Jim Jarmusch and Iggy Pop (whose real name is James Osterberg) have been friends since the early 1990s, when Pop acted in Jarmusch’s comic western Dead Man (1995). Jarmusch says that “No other band in rock’n’roll history has rivalled The Stooges’ combination of heavy primal throb, spiked psychedelia, blues-a-billy grind, complete with succinct angst-ridden lyrics, and a snarling, preening leopard of a front man who somehow embodies Nijinsky, Bruce Lee, Harpo Marx and Arthur Rimbaud”. The choice over who is the best filmmaker to make a biopic of Iggy and The Stooges naturally fell on Jarmusch. Gimme Danger is primitive and sophisticated at the same time, and a creative music documentary that only Jarmusch could put together.
Gimme Danger is not only a love letter to The Stooges, but also a fine piece of art. A collage. Jarmusch breaks the rules of rocumentary genre by throwing in fragments of films illustrating Pop’s memories of his early years in Detroit and his first gigs. Don’t expect mere archive footages explaining the musical, cultural, political and historical context in which The Stooges emerged. Together with his editor, Affonso Gonçalves, who edited Only Lovers Left Alive (Jarmusch, 2014) and Forty Shades of Blue (Ira Sachs, 2005), Jarmusch reveals the fun side of Pop’s persona. The visual collage blends Clarabell, the TV series American clown, with Addams Family, horror movies, Nico‘s charms and of course The Three Stooges. When Iggy Pop is on stage anything can happen. The sexy clown does whatever he feels like doing.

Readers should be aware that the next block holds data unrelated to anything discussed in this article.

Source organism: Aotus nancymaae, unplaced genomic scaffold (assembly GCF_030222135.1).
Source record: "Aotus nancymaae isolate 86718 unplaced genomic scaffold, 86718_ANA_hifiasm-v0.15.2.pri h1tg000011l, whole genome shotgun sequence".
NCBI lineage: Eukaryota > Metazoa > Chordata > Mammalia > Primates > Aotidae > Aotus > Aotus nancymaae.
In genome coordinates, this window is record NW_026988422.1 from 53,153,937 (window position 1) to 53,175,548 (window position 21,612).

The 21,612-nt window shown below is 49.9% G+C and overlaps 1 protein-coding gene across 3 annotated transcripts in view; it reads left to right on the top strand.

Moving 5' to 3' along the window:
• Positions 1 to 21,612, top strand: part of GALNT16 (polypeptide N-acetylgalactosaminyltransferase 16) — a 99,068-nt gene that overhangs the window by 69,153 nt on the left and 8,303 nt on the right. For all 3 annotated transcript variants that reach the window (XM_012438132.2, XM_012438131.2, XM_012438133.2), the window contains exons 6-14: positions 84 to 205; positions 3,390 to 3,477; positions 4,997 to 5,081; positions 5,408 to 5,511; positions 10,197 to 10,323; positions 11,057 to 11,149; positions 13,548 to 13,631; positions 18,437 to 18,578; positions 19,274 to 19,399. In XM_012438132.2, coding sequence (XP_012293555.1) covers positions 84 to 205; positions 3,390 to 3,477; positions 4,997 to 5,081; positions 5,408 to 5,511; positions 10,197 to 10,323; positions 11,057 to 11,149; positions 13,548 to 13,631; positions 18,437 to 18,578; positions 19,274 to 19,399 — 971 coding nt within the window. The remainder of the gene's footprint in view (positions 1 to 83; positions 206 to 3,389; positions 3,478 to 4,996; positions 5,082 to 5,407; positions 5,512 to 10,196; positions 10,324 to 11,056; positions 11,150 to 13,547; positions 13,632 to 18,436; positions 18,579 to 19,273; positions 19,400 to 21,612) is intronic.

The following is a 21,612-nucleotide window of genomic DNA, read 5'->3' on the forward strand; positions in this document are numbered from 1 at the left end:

Indeed he was the first rock artist to ignore the fourth wall, the space which separates a performer from an audience. He invented stage diving. He invited the audience to go on stage while he would be down, singing and enjoying himself. Iggy Pop is the terror of security guards.
But Gimme Danger is not only about Iggy Pop. It portrays the friendship among all Stooges. Dave Alexander (bass) and the Asheton brothers Scott (drums) and Ron (guitar) were pals. The band was active from 1967 to 1974. Even after the band split up, due to excessive drug use and lack of professionalism, their bond was unbreakable. They learnt to play together. They experimented with sounds. Once Pop brought a hoover on stage as an instrument. When David Bowie met Pop at the Max’s in New York and invited him to go to London, Pop only felt comfortable after he was joined by all other Stooges.
In 2003, the band returned for a concert in Coachella. The Festival managers offered Pop a large sum of money, which he refused. He asked three times more, because other musicians of the band should be paid equally. Pop never left behind the feeling of living in a commune in 1967. The Stooges were essentially communists, even if they were oblivious of that.
The Stooges never ceased to be influential. Their rage on stage and the “cut-the-crap” poetic lyrics impacted on the punks and Sex Pistols (read more about them here). Pop knew he couldn’t compete with current Literature Nobel Prize Bob Dylan’s verbal diarrhoea, so he kept it short. The Stooges went straight to the point, and their noises still reverberate.
Gimme Danger is out in cinemas on November 18th. Watch the official trailer here: